I pretty much accepted the fact that I was indeed weird, and didn’t really socialize with anybody what so ever. My first “failure” was grade nine English. My English teacher (coincidently also a phys. ed teacher) “Recommended a level change”. I decided not to do this, and re-took the course in summer school. I also dropped grade 11 math, but took it a full year later in summer school and got 78%. It’s so much better when I only have to focus on just one thing. I really felt better when a subject has structure, and what better way to graduate than to take mainly foreign language classes. Amazing! I couldn’t speak any of these languages fluently, but syntax and grammar were absolutely no trouble at all, I also discovered the “healing power” of cafeinne, and drank pots and pots, to help memorize the verbs.

Have you ever “chortelled” before? The word “Chortel” comes from Alice in Wonderland, it means a combination of chuckle and snort. Often (especially in a Science class) I would drift away into my imaginary world thinking about things. I would remember something funny and want to laugh, however at the precise moment I would realise the “real world” and try not to laugh. The result: A “Chortle”! It’s one of the most embarasing things on the planet to experience!

There were also a couple of other times where I should not have laughed: 1. When my grey haired chemistry teacher decided to dye his hair a seemingly unnatural “jet black”! Talk about chemistry gone all wrong! 2. The first class of French litterature. I had a male teaher who snapped his finger in his three ringed binder and shrieked: “OW! I broke my nail!” in what I percieved as a rather feminine tone.

Weird Things:
1. After Christmas and Spring break, often forgetting my locker combination, and needing to go to the main office to find out what it was.
2. Accidently wandering into the Guy’s washroom on a few occasions. THANK GOD NO ONE WAS EVER IN THERE!
3. Being sent to the Guidance department because I would forget to wear my deodorant.
4. Accidently grabing dad’s “Old Spice” deodorant one morning instead of my own. OH THE HORROR
! 5. Due dates for assignments. (Need I say more regarding this) TEMPER, TEMPER….
Sometimes I get really frustrated, and get angry at inappropriate times I only remember two such incidents in high school:
1. Walking out of my German class, because I totally bombed a quiz I took. Luckily the teacher seemed understanding and didn’t “Release the hounds”.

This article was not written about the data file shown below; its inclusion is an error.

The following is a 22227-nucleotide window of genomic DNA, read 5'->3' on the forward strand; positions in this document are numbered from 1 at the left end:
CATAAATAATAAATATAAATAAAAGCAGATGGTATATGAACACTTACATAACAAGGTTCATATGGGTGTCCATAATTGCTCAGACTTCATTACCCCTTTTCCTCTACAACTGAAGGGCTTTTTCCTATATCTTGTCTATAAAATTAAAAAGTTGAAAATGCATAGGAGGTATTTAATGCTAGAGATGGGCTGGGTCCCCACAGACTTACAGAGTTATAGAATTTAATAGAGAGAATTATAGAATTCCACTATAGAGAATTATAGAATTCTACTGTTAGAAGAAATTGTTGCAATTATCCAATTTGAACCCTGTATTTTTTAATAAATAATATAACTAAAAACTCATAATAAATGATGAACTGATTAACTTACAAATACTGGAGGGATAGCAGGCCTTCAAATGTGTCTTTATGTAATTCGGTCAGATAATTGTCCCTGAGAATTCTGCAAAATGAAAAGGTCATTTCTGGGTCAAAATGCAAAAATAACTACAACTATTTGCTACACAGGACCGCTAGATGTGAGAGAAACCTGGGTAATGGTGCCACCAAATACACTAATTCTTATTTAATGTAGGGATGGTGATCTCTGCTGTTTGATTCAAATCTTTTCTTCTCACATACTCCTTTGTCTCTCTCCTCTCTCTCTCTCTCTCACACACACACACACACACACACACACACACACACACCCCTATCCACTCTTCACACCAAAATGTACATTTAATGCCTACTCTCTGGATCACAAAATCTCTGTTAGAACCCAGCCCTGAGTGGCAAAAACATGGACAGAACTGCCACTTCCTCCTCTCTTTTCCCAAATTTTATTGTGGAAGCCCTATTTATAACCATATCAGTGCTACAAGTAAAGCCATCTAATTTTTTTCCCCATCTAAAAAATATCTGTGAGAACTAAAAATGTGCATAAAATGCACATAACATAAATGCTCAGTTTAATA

2. A huge fight with my Italian teacher because I flunked the verbal. I thought it was a stupid and unfair test. A five mark dialogue for 30%. I was totally infuriated!

My first year at university, I was a full-time student. I really had major difficulties completing work. Five credits compared to only four a semester was quite a jump, especially when you must take context credits. I made a major mistake by taking English litterature. TOO MANY ESSAYS! Naturally, I flunked it Royaly (35%). I also decided to see another psychiatrist, and told him about my problems focusing and that I was pretty much at my wits end. He saw me for about 15 minutes, and diagnosed me with “depression” and given a prescription for Prozac. After using it for a few months, I didn’t feel it helped me very much, so I chucked them. I decided to continue as a part-time student and do things my way.

For the first two years, I studied French and German, but after taking the second year courses, I found it much too difficult. So, I switched to the next logical field: Applied linguistics, which is more of a social science. I still had major focusing problems, but I did well in some of the courses. My Grammar Analysis Professor was great! He would have detailed notes of every lecture on reserve, so it wasn’t too bad. I also took five linguistics credits which counted for an TESL certificate from the university. My degree took seven years to complete. Incidently, I first found out about ADD during my third year at school. I noticed a rather colourful poster advertising a new book in the bookstore called “Answers to distraction”, I thought I could use some answers, so I bought it. I arrived a few minutes earlyto one of my linguistics lectures, when my prof. noticed me reading it. He pretty much thought that ADD was bull, and said that if I think I have it, I should try meditation, and homeopathy. So I took his word for it for a while. These alternatives didn’t really help me much though.